No, I actually don’t mean that the Doctor Who episode is getting a rerun (though maybe it is, I don’t know). I mean something’s happening to the Moon!
If you live anywhere from Asia, Australia, across the Pacific (best viewing in the Pacific), to North America and a little bit of South America, you can see a total lunar eclipse on Wednesday. (In the evening if you’re in Asia, the middle of the night if you’re in the Pacific, or in the morning if you’re in the Americas.) Lunar eclipses happen at the same time for all viewers, so check out this chart, locate your position to see whether or not you’re in the viewing area, and then convert the times below from UTC to your local time. (I’m in Central Daylight Time, so I subtract 5.)
Alas, European and African viewers will not get to enjoy this eclipse. You’ll have to wait until September of next year — or do a bit of traveling. 😉 But for folks like me who live along the edges of the region of totality, there’s an extra treat — the chance to observe a selenion, or that rare moment when Sun and Moon can be seen opposite one another because they are *perfectly* opposite during an eclipse, and refraction in the Earth’s atmosphere allows them to be seen when they are just barely below the horizon. I’ve seen it twice before: a moon with a bite out of it, hanging in the Belt of Venus (that dusky band near the eastern horizon at sunset on a clear day, or near the western horizon at sunrise). It robs you of seeing the entire eclipse, but it’s so beautiful that it’s worth it anyway.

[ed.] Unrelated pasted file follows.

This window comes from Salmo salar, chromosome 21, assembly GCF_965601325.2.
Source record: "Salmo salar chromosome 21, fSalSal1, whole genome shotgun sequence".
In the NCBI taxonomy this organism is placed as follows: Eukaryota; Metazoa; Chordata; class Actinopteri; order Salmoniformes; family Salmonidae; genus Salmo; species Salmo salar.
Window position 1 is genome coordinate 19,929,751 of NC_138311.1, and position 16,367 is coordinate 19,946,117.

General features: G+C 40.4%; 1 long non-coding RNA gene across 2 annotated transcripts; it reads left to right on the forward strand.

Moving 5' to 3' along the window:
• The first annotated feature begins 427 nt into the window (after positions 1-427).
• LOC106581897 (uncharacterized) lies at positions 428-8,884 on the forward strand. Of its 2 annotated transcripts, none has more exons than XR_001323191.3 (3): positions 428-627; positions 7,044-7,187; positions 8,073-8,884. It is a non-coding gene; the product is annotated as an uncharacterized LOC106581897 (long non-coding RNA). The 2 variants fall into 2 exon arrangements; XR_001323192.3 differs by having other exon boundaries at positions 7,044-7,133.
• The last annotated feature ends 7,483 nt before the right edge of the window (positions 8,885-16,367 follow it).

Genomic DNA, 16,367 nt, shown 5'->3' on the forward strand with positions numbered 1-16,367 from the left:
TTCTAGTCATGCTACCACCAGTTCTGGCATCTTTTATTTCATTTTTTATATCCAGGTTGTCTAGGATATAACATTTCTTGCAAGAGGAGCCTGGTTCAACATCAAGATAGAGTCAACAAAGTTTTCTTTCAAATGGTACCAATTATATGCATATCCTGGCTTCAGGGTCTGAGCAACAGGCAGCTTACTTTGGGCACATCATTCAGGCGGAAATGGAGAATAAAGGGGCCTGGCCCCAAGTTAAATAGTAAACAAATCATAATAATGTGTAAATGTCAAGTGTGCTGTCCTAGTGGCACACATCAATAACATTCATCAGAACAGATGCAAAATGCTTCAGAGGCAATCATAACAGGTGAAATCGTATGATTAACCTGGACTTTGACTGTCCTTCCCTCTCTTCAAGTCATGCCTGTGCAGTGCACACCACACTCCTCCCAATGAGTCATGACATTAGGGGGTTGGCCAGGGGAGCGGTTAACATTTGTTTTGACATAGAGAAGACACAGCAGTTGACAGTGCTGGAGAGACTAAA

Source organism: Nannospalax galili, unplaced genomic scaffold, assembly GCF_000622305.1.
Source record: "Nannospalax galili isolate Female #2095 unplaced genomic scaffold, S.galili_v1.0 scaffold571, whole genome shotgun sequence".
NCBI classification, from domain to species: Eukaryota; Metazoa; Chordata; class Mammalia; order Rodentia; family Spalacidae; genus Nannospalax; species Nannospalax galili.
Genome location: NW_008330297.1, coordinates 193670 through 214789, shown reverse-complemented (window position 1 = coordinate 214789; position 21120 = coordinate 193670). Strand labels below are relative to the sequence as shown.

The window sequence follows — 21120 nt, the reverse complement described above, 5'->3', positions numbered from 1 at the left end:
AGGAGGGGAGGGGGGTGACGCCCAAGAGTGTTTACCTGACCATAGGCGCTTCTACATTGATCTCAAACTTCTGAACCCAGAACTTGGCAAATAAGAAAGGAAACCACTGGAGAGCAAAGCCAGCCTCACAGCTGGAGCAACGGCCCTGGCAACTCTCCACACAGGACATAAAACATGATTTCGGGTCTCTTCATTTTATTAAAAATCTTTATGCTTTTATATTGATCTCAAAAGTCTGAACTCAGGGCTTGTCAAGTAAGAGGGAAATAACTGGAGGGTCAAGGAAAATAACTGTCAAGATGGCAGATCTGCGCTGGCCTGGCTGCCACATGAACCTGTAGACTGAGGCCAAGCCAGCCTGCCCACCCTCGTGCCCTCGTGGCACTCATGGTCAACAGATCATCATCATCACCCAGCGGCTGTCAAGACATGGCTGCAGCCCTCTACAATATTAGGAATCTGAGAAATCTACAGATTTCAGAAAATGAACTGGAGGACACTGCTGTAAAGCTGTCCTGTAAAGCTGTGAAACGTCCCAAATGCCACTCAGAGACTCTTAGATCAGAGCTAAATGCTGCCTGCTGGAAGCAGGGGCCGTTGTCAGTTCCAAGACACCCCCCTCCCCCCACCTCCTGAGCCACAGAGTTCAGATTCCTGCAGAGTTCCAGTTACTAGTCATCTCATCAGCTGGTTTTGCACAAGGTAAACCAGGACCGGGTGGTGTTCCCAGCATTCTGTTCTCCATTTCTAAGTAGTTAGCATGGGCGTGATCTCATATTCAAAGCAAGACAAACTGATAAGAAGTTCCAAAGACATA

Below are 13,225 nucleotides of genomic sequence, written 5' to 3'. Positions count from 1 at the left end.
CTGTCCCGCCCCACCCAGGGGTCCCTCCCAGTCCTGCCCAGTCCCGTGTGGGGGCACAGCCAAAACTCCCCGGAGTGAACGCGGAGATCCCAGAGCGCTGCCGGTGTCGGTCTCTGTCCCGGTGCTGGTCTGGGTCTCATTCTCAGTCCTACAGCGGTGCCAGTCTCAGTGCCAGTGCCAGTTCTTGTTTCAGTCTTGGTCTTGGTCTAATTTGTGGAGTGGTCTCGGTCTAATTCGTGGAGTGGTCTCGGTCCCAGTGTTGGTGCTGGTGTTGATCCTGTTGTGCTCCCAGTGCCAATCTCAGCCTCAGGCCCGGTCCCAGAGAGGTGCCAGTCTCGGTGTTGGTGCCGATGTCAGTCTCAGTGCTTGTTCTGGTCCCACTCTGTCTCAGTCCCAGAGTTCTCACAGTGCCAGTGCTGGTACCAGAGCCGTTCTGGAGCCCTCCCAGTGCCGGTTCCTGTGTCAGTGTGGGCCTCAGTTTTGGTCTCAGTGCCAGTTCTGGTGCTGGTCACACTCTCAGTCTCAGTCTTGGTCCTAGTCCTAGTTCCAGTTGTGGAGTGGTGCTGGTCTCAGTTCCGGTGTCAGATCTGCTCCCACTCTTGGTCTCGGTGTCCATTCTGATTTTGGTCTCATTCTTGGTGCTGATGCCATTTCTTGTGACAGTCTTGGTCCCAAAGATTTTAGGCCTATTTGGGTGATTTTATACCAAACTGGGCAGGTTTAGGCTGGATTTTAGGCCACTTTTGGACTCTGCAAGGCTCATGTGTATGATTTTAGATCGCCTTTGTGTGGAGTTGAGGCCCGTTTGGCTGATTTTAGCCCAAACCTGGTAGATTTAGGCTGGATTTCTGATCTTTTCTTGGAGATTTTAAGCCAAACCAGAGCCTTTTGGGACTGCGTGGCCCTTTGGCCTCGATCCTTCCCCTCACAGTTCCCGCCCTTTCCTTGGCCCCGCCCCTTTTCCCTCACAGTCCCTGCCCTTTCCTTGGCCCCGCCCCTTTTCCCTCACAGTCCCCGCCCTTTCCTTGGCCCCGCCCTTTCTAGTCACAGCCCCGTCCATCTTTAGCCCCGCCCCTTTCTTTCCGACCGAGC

Now, if you’ll excuse me, I need to watch “Kill the Moon”. I missed it over the weekend due to a camping trip with my daughter’s Girl Scout troop, but thanks to iTunes, I can watch it anytime!